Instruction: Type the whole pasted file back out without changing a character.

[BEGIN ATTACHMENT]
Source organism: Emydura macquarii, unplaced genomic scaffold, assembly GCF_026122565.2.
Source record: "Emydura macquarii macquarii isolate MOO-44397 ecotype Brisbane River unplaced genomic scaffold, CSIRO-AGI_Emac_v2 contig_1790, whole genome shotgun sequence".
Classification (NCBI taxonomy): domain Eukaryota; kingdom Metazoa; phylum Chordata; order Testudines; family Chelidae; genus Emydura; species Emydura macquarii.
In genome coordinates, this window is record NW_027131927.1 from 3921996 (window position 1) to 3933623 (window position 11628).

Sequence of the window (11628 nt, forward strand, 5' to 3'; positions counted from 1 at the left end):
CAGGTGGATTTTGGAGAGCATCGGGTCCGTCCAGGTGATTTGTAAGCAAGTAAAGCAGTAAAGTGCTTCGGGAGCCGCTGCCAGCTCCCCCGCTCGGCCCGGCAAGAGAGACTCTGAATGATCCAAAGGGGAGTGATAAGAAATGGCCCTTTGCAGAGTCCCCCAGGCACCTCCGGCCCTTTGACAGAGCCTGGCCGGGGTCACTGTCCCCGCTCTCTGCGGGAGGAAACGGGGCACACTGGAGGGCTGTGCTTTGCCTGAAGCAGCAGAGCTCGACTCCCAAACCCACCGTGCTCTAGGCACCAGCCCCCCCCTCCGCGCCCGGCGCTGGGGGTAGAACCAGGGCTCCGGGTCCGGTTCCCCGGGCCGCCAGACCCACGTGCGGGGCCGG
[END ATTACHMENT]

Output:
Source organism: Emydura macquarii, unplaced genomic scaffold, assembly GCF_026122565.2.
Source record: "Emydura macquarii macquarii isolate MOO-44397 ecotype Brisbane River unplaced genomic scaffold, CSIRO-AGI_Emac_v2 contig_1790, whole genome shotgun sequence".
Classification (NCBI taxonomy): domain Eukaryota; kingdom Metazoa; phylum Chordata; order Testudines; family Chelidae; genus Emydura; species Emydura macquarii.
In genome coordinates, this window is record NW_027131927.1 from 3921996 (window position 1) to 3933623 (window position 11628).

Sequence of the window (11628 nt, forward strand, 5' to 3'; positions counted from 1 at the left end):
CAGGTGGATTTTGGAGAGCATCGGGTCCGTCCAGGTGATTTGTAAGCAAGTAAAGCAGTAAAGTGCTTCGGGAGCCGCTGCCAGCTCCCCCGCTCGGCCCGGCAAGAGAGACTCTGAATGATCCAAAGGGGAGTGATAAGAAATGGCCCTTTGCAGAGTCCCCCAGGCACCTCCGGCCCTTTGACAGAGCCTGGCCGGGGTCACTGTCCCCGCTCTCTGCGGGAGGAAACGGGGCACACTGGAGGGCTGTGCTTTGCCTGAAGCAGCAGAGCTCGACTCCCAAACCCACCGTGCTCTAGGCACCAGCCCCCCCCTCCGCGCCCGGCGCTGGGGGTAGAACCAGGGCTCCGGGTCCGGTTCCCCGGGCCGCCAGACCCACGTGCGGGGCCGG